Scarborough, especially, spoke about Trump in glowing terms, praising him as “a masterful politician.” The Washington Post wrote that Trump had received “a tremendous degree of warmth from the show,” and that his appearances on the show, in person and over the phone, often feel like “a cozy social club.”

In February, several NBC News and MSNBC journalists, reporters and staffers told CNNMoney there was widespread discomfort at the network over Scarborough’s friendship with Trump and his increasingly favorable coverage of the candidate.

There’s a reason why this charge can still be hurled at Morning Joe…just as it could be hurled at Fox and Friends…just as it could be repeatedly hurled at CNN itself…

There’s more than enough available evidence to back up the idea that the media became obsessed with Trump that it lost its perspective for much of the primary season and into the summer. While I rarely agree with the usually wrong Bill Kristol, he’s right here; any attempt to say that Morning Joe was tough on Trump in late 2015 and early 2016 is essentially an inaccurate characterization of history.

Not that Byers should be the one squawking here. CNN’s hands are much more dirty than Morning Joe’s when it comes to their coverage of Trump. Byers knows this, of course…yet he throws darts at Morning Joe anyways. Lame…

The Best Shepard Smith Interview/Profile You’ll Ever Read…

Posted in FNC on October 19, 2016 by icn2

Yes, I am late to this. I have been distracted (for reasons which will become all too obvious in a few days).

But I felt it paramount that I note Michael Calderone’s Huffington Post interview with Shepard Smith. Quite simply it is the best Shep interview and profile I have ever read. Period. So, naturally it is a must read…

Everyone is going to zero in on Smith coming out publicly for the first time. But I am more interested in this part of the same passage…

He said that reports that Ailes had prevented him from coming out publicly several years ago were false. “That’s not true. He was as nice as he could be to me. I loved him like a father,” he said. “I trusted him with my career and with ― I trusted him and trusts were betrayed. People outside this company can’t know [how painful that betrayal was]. This place has its enemies, but inside, it was very personal, and very scarring and horrifying.”

Shep said he advocated strongly for leading the coverage of the crisis rather than shying away from it, and he was one of the few, if not the only, Fox anchors to report on it.

“It’s not over,” he added. “This was a real shock to the system, and it upended a lot of things that we thought we knew. We were wounded and horrified and very emotional, and we realize that as leaders we need to come in and face up to what we’ve learned … We have to make sure there aren’t young victims wandering around here who need us. We have to get appropriate counselors in here. We have to make sure legally everybody’s protected and have to make a commitment to be the most transparent, open and welcoming organization of our kind in the world, and I’m determined to be a part of the team that makes it happen.”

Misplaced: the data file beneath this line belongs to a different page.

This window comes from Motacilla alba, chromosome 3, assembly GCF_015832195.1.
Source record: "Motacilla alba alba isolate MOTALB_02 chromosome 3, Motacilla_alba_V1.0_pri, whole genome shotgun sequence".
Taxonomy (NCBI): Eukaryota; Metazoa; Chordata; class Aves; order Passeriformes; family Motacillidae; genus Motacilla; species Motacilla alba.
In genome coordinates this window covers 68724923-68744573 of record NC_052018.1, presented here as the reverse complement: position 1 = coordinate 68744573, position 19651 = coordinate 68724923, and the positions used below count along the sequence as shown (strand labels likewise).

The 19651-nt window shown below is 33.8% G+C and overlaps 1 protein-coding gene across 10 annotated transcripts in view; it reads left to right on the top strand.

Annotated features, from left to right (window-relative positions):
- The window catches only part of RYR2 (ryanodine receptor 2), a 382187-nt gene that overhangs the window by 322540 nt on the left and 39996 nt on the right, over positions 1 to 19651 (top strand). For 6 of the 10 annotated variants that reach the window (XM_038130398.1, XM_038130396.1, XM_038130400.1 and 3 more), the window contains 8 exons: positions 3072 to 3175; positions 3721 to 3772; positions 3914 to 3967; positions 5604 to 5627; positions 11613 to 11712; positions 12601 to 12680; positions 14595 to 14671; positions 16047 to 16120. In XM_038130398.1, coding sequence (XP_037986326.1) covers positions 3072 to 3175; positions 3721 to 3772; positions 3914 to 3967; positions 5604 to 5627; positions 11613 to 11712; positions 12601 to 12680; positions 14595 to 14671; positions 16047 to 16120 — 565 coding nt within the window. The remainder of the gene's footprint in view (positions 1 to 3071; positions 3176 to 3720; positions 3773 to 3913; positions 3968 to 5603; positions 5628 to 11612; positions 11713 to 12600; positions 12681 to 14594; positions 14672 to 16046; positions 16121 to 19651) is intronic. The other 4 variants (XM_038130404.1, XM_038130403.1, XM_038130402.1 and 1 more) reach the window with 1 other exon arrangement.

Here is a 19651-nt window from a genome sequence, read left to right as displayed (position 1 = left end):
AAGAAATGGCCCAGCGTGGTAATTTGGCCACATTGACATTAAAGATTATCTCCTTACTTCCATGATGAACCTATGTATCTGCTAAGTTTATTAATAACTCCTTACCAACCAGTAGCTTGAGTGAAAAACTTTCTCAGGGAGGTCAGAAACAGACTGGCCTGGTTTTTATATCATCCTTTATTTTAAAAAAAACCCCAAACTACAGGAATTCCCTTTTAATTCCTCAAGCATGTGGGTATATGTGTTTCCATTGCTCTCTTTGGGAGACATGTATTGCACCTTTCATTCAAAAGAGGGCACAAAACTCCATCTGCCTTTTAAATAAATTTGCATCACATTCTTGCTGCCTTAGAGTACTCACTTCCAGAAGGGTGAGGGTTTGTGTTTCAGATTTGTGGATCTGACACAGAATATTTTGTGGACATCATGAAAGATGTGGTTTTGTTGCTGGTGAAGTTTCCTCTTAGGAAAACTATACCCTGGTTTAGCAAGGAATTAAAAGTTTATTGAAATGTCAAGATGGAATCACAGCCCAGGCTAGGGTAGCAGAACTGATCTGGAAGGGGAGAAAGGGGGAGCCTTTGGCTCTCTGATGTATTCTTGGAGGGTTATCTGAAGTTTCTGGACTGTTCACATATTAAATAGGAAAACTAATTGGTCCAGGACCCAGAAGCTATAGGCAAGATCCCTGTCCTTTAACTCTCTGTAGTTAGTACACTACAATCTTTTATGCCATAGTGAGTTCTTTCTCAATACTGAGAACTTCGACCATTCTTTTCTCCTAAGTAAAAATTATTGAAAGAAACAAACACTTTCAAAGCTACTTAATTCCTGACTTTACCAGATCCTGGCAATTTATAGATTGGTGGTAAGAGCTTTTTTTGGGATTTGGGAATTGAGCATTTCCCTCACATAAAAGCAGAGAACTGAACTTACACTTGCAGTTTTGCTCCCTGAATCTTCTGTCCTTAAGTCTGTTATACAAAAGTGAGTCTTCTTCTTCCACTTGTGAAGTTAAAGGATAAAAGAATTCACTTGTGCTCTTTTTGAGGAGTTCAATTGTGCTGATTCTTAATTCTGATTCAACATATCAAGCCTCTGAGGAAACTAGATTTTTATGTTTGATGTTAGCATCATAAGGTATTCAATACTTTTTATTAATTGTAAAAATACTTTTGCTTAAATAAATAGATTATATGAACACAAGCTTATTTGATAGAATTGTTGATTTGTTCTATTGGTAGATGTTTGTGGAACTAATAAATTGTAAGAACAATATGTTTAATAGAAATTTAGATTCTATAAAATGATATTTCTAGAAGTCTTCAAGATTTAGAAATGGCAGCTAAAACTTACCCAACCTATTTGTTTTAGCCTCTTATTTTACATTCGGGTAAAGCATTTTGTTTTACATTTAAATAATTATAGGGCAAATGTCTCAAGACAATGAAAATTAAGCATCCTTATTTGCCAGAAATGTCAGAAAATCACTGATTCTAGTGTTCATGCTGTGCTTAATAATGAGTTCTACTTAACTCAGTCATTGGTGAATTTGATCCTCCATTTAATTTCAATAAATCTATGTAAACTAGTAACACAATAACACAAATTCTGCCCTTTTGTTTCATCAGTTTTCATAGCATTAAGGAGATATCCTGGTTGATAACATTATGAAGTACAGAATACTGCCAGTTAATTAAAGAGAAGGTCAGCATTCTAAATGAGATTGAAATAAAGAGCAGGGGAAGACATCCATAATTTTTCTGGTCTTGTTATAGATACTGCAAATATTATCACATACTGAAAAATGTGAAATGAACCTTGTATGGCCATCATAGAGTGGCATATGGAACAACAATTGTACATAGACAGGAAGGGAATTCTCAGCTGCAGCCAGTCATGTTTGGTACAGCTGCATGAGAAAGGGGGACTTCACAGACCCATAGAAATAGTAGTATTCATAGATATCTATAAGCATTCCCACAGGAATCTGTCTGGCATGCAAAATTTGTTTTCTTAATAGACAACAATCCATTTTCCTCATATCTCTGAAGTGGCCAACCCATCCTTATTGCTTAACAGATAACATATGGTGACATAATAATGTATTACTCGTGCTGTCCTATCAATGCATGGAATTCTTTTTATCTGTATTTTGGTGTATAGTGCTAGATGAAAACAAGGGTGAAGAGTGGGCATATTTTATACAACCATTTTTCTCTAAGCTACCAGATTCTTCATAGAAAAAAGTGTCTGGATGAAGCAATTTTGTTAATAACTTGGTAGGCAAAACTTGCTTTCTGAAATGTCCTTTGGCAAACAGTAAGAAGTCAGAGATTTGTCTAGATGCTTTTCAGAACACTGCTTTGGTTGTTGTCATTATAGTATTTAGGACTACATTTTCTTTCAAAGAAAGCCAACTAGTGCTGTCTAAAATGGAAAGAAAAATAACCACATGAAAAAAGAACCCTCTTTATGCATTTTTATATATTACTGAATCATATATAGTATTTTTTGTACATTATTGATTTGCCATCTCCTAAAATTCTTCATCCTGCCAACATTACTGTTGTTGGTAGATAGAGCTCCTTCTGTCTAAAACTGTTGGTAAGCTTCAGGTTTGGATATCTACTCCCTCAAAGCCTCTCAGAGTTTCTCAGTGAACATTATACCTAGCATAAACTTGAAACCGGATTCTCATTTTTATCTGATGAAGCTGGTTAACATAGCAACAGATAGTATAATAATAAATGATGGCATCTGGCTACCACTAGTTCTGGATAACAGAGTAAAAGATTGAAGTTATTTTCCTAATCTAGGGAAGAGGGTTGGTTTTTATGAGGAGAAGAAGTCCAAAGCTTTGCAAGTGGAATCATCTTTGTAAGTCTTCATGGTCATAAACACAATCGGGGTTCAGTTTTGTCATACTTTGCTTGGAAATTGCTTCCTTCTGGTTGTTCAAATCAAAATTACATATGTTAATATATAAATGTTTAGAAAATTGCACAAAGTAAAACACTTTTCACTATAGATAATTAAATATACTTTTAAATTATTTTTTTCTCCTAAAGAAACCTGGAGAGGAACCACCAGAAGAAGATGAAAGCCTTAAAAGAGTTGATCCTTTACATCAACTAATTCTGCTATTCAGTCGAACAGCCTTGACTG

And then there’s this…

“There’s something else happening here, there’s an entire right-conservative electorate that feels like it’s been betrayed over time, that its candidates would say they’re going to do something and then wouldn’t do it,” he said. “But all the while, we were reporting that they knew better. Obamacare, they were gonna block it, they voted 55 times to stop it, and every time, we reported this is not going to happen. But they felt betrayed.”

And this…

In a more grounded Fox, Shep would take on a much greater role. In his most recent meeting with Rupert Murdoch, he asked where Murdoch felt the center of gravity was going to move post-Ailes, whether toward news or toward the opinion side. “He said, ‘I’m a newsman. I want to be the best news organization in America,’” Shep recalled.

Murdoch, he said, has big plans. “He wants to hire a lot more journalists, he wants to build us a massive new newsroom, he wants to make more commitments to places like this [studio], to hire reporters to work on beats, just enlarge our news-gathering,” Shep said. “When the biggest boss, who controls everything, comes and says ‘That’s what I want to do,’ that’s the greatest news I’ve heard in years. And he didn’t mention one thing about our opinion side.”

The Brazile Email Controversy Explained?

Posted in CNN on October 13, 2016 by icn2

We may have an explanation for what happened with the Donna Brazile debate question email fiasco and it comes from Jake Tapper. NewsBusters’ Matthew Balan spotted it

On WMAL’s Mornings on the Mall on Thursday, CNN’s Jake Tapper revealed his “understanding” about what happened surrounding the leaked town hall question to the Hillary Clinton campaign: “This was a Roland Martin follow-up. So, my understanding is that he, or…somebody on his team got that question to Donna Brazile.” Brazile apparently then sent the question to Hillary Clinton’s campaign, as revealed by Wikileaks’ release of John Podesta’s e-mails on Tuesday.

(snip)

The journalist repeated his condemnation of the whole Brazile leak near the end of the segment: “People at CNN take it very, very seriously; and to have somebody who does not take it seriously — to have us partner with that person; and then, they do something completely unethical and share it with Donna Brazile, who then shares it with the Clinton campaign, it’s horrifying and very, very upsetting, and….I condemn it in no uncertain terms. It’s awful.”

If Tapper’s version of events is correct this wasn’t CNN’s fault at all. But, if it wasn’t CNN’s fault at all and the question that got leaked to the Clinton campaign wasn’t even one of CNN’s questions, why lack of candor and a proper explanation of what happened? This wasn’t CNN’s doing so it’s most definitely in CNN’s interest to get it out there that it wasn’t their doing. And yet, days after this erupted, CNN, as an organization, wasn’t the one who was forthcoming, it was one of the moderators of the debate.

Why, CNN? Why? You could have nipped this in the bud quickly but your weak opaque public comments on the matter only made it worse. The network just made life more difficult for itself when, apparently, it wasn’t at fault.